I have just upgraded my blog to use the just-released WordPress 2.0 version. The upgrade was painless and trouble-free. For someone who lost close to 50 posts in a reckless, ill-advised and ill-prepared upgrade to an alpha version of a previous blog, the first few minutes after the upgrade was akin to feeling your hand whether you still have all your fingers after a firecracker explodes in it (believe me, I’ve been there and done that).
The upgrade was done half an hour ago and it seemed everything is working flawlessly save for the what-you-see-is-what-you-get-editor (WYSIWYG), which I never planned to use anyway. I went to the Write interface expecting to see the WYSIWYG editor enabled but it wasn’t, even if it was enabled in the options field.
Curiously, the WordPress 2.0 beta version running in my demo blog displays the WYSIWYG editor. But it is just a minor irritant. For WYSIWYG editing, I recommend that you use the Xinha Here! plugin in this site.
What’s great about the new version is the improved blog administration interface. Since it uses Ajax, you can add things without having to reload the entire page. While writing a post, for example, you can add categories without having to leave the Write interface.
Iím trying out Netvibes.com, a personal homepage solution driven by Ajax, the current darling of the web. Netvibes allows you to create a personalized home page containing news feeds (RSS, Atom). Since GMail serves RSS feeds of you e-mail, Netvibes can also display a listing of your messages (by subjects). Itís not really in the league of full-fledged feed readers like Google Reader or Bloglines but it offers a different (and beautiful) presentation of feeds and it might be useful for people who only monitor less than 15 feeds Ė otherwise the page would get too crowded and you’d have to scroll down repeatedly.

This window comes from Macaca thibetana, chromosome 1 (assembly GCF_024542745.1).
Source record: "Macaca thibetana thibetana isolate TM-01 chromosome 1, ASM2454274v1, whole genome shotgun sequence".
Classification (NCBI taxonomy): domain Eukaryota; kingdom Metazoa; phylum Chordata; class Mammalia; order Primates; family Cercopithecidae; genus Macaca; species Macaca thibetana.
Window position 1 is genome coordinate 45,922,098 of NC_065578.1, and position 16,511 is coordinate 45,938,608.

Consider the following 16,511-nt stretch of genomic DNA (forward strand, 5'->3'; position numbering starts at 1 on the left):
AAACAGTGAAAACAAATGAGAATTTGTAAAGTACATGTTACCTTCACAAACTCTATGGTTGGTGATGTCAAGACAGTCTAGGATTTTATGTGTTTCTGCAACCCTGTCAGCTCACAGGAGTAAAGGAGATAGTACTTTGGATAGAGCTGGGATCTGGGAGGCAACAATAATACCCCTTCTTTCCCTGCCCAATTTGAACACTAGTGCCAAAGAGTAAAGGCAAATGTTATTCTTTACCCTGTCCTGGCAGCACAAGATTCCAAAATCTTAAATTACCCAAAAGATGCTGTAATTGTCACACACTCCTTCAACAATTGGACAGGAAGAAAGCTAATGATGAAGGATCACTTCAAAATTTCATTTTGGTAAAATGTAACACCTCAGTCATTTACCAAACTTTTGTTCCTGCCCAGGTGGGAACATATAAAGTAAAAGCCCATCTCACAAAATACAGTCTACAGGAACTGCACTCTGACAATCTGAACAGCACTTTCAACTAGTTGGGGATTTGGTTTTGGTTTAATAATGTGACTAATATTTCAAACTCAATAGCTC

If you talk of features, there is no doubt Google Reader is superior to Bloglines. Not only does Google Reader have a better interface (done with Ajax) it also allows you the choice of either going through all the feeds you’ve subscribed to or browsing feeds by topic or by website. Bloglines, on the other hand, only allows you to view feeds one website at a time.
Google Reader allows you to label site feeds and individual items. You can also put a star on items that catch your interest, a system similar to the one being implemented in Gmail.
Google Reader: When it’s working, it’s the best news feed reader around. In the past few days since its launch, however, the service is either too slow or unavailable.
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With protopage, you can have an online list of the sites that you frequent as well as a to-do listing of tasks similar to sticky notes. Many people write their own HTML page containing links to frequently visited sites to serve as their browsers’ start page. Protopage would be an excellent replacement for this.
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